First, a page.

22 Mead (1990) in his preface to Design of Experiments says that, in the light of the new computing resources which are available for data analysis, ``The fundamental concepts (of experimental design) now require re-examination and re-interpretation outside the limits implied by classical mathematical theory so that the full range of design possibilities may be considered.'' For the same reason, the teaching of fundamental concepts is being re-assessed. This is an evolutionary process; it takes different forms depending on the interests and skills of different instructors, and is not confined to the area of designed experiments. The author is at present particularly concerned with enhancing students' skills in deciding what is the appropriate analysis for a data set (recognising when they do and don't know what should be done); fully interpreting the results of analysis that they have performed (knowing the meaning of what they have done); and investigating anomalies in the data revealed by the analysis or diagnostics (knowing when what they have done may need reconsideration). The projects have provided a unique and invaluable teaching resource which satisfies a need not filled by current textbook material for teaching these skills. An indication of the range of approaches being taken by other tertiary instructors can be found in Cobb (1993).
23 Textbook authors have made substantial efforts in recent years to provide more realistic data sets for analysis, including some background information about the intention of the data collection and frequently references to either the original data or to articles explaining the background. For several reasons these do not sufficiently address the skills described in the previous paragraph, nor is it realistic to expect them to do so.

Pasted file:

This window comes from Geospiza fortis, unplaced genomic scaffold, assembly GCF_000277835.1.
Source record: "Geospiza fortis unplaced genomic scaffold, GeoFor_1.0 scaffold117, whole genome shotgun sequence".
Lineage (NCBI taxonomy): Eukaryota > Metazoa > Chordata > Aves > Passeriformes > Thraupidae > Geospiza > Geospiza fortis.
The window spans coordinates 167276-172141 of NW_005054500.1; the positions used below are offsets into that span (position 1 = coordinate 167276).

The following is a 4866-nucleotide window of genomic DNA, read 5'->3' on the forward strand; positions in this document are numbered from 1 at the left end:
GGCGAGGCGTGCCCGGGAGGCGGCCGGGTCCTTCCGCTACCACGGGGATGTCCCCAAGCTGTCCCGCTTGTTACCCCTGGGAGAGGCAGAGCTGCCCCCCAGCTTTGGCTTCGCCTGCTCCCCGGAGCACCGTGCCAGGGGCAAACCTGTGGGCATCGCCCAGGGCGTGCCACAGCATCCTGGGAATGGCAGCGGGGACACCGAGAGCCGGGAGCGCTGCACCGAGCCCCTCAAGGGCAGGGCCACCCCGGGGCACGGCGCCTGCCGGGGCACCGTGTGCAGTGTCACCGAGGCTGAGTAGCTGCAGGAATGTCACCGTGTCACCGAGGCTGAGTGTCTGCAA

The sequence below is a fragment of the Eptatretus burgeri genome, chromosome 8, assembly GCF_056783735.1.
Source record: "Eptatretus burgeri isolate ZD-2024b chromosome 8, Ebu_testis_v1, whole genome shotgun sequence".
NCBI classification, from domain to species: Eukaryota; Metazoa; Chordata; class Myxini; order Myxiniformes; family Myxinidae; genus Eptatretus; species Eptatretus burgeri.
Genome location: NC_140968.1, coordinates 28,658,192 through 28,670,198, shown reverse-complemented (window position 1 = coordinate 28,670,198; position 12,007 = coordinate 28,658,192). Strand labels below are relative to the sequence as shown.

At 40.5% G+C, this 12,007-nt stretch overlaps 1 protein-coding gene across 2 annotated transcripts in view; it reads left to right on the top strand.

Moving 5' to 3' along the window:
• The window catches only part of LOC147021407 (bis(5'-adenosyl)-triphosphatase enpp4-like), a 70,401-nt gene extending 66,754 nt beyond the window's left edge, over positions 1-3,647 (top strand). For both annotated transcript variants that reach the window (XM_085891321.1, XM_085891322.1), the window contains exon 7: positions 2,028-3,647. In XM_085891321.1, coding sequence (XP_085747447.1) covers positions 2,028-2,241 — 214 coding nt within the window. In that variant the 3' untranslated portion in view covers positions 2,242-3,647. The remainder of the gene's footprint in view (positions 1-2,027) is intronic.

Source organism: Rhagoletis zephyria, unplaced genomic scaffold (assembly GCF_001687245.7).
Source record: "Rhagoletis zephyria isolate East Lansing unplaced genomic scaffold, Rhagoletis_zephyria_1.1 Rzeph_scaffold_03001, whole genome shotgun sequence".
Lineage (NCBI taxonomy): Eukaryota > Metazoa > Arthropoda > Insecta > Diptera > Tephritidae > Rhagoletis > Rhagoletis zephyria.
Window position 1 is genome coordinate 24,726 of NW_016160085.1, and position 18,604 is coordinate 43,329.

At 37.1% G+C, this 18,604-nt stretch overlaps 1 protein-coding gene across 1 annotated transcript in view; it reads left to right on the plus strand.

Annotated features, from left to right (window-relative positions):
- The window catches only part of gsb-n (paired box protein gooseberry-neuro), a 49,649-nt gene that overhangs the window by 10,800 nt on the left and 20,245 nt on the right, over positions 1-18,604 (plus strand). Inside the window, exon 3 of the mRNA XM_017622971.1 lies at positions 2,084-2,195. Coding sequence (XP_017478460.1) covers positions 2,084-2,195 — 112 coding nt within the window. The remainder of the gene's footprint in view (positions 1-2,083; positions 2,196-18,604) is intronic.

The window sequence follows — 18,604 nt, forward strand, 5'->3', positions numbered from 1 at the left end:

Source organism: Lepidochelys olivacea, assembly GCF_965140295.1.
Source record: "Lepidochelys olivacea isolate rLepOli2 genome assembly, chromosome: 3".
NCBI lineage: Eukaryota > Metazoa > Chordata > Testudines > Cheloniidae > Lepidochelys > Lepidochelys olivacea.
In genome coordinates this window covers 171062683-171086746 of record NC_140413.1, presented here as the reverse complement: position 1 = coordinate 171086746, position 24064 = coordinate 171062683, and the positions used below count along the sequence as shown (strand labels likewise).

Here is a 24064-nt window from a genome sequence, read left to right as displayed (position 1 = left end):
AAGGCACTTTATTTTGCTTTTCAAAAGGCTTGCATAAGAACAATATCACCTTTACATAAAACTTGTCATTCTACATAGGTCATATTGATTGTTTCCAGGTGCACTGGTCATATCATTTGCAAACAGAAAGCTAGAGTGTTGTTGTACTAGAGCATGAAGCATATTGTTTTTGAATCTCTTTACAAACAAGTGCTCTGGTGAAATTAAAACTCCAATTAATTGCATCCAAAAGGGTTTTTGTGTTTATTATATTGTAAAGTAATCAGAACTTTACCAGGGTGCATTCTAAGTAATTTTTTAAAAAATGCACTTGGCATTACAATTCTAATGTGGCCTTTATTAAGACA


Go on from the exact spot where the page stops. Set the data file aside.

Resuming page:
24 Specifically, textbooks almost never include sufficient intimate detail about the actual mechanics of the data collection, which can have a radical effect on the appropriate analysis (Mead 1990, p. 107). Even the original research papers frequently do not present this information. Textbook problems also usually present only information about the design and response, hardly ever associated covariates (unless it is a chapter on analysis of covariance, which seems itself to be a moribund concept). Limiting the amount of information provided is desirable in exercises designed for practising a specific analysis, and to protect beginners from the often disorganised overflow of information available about real problems, but it restricts the extent of possible analysis and makes it difficult to think properly about, and usefully interpret, the results presented.
25 Finally, textbook problems (and archival data sets generally) commonly involve, or claim to involve, real science. On the one hand, this is highly desirable for motivation, in that it validates for the students that the statistical techniques that they are studying are used in real and important investigations. It is a substantial improvement over the anonymous treatments A, B and C. However, the disadvantage is that the students can almost never know enough about the subject matter to know what the answers mean. Sometimes this is reflected in the fact that although the context is more elaborate, the questions asked in some textbooks have not changed over twenty years. We are still asking students to carry out manipulative exercises and apply mathematical techniques rather than to think about the meaning of what they are doing.